|Publication number||US4331255 A|
|Application number||US 06/178,961|
|Publication date||May 25, 1982|
|Filing date||Aug 18, 1980|
|Priority date||Aug 18, 1980|
|Publication number||06178961, 178961, US 4331255 A, US 4331255A, US-A-4331255, US4331255 A, US4331255A|
|Inventors||George J. Fournier|
|Original Assignee||Fournier George J|
|Export Citation||BiBTeX, EndNote, RefMan|
|Patent Citations (8), Referenced by (126), Classifications (18)|
|External Links: USPTO, USPTO Assignment, Espacenet|
This is a substitute of Ser. No. 28,119, filed Apr. 9, 1979 and now abandoned.
This invention relates to an improved cup cover. It relates more particularly to an anti-spill cover for a hot drink container such as a coffee cup.
As society becomes more and more mobile, the numbers of roadside restaurants and other drive-in establishments providing beverages has burgeoned. There has been a concomitant increase in the number of take-out orders of beverages such as hot coffee and tea. The containers for these beverages usually consist of cardboard, plastic or styrofoam cups, many of which are fitted with cardboard or plastic covers to prevent the container contents from sloshing about and spilling as the consumer carries the container to his car. Once seated, the customer can then remove the cover and consume the contents of the cup.
In many cases, the customer may wish to drink from the cup and yet still be protected from spillage in the event that he or the container is jostled by a nearby person or by the swaying and bumping motions of the car. To this end, a variety of different container covers have been proposed which are intended to minimize the incidence of spillage due to the "loose water effect." Usually these covers take the form of cardboard or plastic disks which engage over the rim of the cup. A tab is provided in the cover which can be stripped away to provide an opening through the cover so that the customer can drink the contents of the cup. The presence of the remainder of the cover minimizes spillage due to the sloshing of the liquid contents which can only escape through that relatively small opening.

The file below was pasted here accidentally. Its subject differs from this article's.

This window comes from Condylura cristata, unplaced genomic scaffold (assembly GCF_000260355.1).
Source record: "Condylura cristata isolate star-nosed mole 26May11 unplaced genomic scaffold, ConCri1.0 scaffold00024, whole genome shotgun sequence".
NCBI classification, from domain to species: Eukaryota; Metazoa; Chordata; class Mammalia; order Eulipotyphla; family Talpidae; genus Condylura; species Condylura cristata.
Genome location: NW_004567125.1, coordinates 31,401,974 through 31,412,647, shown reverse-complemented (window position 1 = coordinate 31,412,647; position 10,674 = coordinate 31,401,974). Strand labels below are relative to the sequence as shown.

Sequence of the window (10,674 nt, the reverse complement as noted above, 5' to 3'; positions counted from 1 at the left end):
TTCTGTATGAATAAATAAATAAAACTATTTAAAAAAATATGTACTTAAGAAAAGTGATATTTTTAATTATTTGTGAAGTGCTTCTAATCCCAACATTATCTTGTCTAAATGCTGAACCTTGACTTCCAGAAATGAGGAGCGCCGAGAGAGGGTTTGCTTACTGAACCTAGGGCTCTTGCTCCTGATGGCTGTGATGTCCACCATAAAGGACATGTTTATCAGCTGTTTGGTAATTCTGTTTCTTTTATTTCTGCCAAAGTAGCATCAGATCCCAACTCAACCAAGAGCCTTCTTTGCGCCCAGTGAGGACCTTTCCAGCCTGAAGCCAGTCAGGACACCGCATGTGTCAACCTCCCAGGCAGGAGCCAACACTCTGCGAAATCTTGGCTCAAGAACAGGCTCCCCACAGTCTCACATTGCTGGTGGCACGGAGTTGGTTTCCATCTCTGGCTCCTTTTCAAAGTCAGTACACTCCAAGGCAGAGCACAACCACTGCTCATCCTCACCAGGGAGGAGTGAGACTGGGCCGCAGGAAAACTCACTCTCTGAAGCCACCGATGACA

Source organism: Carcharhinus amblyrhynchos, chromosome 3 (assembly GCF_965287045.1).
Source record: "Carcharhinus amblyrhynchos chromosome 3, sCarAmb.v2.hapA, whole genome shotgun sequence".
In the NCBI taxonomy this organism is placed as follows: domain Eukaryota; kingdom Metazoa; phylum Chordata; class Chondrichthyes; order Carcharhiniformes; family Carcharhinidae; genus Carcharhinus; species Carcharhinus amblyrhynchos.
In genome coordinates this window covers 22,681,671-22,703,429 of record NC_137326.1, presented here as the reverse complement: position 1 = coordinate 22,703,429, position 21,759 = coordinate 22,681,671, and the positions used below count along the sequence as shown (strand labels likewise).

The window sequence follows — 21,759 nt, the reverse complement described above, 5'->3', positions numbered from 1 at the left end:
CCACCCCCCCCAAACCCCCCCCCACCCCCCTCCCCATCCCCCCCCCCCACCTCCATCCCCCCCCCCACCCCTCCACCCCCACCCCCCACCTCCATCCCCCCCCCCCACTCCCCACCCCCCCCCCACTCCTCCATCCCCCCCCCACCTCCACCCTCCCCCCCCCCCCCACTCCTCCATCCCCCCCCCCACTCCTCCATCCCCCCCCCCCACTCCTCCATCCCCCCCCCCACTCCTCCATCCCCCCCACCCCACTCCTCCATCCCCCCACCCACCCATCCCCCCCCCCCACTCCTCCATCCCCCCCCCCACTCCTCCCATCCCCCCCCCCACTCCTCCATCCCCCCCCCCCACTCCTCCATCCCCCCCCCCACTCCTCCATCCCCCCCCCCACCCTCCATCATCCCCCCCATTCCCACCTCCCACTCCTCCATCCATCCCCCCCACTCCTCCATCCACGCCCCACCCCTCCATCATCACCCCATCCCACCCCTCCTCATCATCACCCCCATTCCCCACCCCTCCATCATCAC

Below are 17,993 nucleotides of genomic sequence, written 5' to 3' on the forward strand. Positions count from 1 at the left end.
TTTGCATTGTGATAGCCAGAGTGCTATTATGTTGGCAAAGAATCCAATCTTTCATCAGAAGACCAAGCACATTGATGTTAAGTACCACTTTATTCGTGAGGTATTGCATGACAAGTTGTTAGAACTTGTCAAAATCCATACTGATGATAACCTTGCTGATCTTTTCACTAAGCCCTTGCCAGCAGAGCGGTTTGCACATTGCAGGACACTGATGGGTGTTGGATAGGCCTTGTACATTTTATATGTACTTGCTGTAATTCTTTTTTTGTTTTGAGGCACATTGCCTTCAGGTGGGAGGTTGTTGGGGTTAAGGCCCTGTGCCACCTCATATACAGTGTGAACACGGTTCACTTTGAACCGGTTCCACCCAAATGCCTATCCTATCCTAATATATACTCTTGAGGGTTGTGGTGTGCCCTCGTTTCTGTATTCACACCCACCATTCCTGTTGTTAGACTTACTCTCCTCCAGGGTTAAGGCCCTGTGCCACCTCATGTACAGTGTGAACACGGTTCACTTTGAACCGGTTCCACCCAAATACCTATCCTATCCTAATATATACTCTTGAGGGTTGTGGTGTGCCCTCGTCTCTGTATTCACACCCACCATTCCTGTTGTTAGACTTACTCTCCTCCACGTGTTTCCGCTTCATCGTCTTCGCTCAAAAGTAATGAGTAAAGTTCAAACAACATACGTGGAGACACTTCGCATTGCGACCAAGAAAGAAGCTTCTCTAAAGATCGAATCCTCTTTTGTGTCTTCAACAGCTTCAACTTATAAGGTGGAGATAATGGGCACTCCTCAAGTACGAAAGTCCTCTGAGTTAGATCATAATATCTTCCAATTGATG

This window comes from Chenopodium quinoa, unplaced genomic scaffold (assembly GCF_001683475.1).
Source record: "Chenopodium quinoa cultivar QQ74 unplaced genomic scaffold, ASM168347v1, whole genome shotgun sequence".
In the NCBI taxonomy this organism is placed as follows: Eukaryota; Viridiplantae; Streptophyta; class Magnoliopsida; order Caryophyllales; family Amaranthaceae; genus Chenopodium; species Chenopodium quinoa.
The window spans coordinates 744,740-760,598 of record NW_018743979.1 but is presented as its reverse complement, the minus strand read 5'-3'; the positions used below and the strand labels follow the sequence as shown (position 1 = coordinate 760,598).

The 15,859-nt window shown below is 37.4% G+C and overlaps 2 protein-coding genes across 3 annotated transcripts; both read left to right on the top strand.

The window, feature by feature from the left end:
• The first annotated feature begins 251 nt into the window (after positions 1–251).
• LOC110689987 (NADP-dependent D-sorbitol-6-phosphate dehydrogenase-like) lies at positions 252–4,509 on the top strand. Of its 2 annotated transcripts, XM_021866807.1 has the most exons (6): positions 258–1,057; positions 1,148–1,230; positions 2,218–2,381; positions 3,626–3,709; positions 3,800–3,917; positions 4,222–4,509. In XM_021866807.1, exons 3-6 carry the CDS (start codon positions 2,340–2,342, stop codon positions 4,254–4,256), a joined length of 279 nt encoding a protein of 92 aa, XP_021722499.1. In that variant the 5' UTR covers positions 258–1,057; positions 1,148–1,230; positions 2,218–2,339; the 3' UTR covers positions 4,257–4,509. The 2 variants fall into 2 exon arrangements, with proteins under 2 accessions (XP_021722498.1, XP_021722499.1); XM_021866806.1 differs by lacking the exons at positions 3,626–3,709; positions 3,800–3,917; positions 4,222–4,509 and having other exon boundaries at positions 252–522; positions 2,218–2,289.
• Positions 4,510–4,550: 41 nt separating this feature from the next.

While that prior type cover does alleviate the problem to some extent, it still does not eliminate it. If the container happens to be tilted as the customer is drinking, even a slight jostling of the container will cause the liquid contents to splash up through the opening whereupon it may spill on the customer's clothes and, if it is a hot drink, burn his face or hands.
Other cup covers of which we are aware are provided with upstanding drinking spouts which the customer can place between his lips while consuming the contents of the cup. While that type of cover is satisfactory for a cold drink, it is not suitable for dispensing a hot drink such as hot coffee. This is because one normally uses his lips to sense the temperature of a drink because the lips are the most sensitive part of the mouth. Actually one tests whether or not a particular drink is too hot by gingerly sipping the beverage at the rim of the cup, taking great care to allow only a very minimum amount of liquid to pass between the lips.
Such care is not possible when drawing in liquid through a spout because one cannot exercise close control over the amount of liquid being ingested. By the time the customer finds out that the beverage is too hot, it is too late because he has already drawn in an excessive amount of the liquid which thereupon proceeds to burn his mouth.
Other more elaborate covers have been proposed. However, these usually comprise multiple pieces which must be made separately, inventoried separately and installed in the cup separately, making them excessively expensive and inconvenient to stock and to use.
Often also when a container is practically empty, the customer may place the container on some sort of surface such as a seat or dashboard and, thereupon, due to vibrations of the automobile, the container may tip over. Even with the aforesaid prior covers, the rest of the container contents is free to spill out through the drinking openings in those covers.
Accordingly, the present invention aims to provide an improved container cover which prevents the container contents from spilling.
Another object of the invention is to provide a cover of this type which is especially suited for a hot beverage container.
Another object is to provide such a cover which is of unitary construction.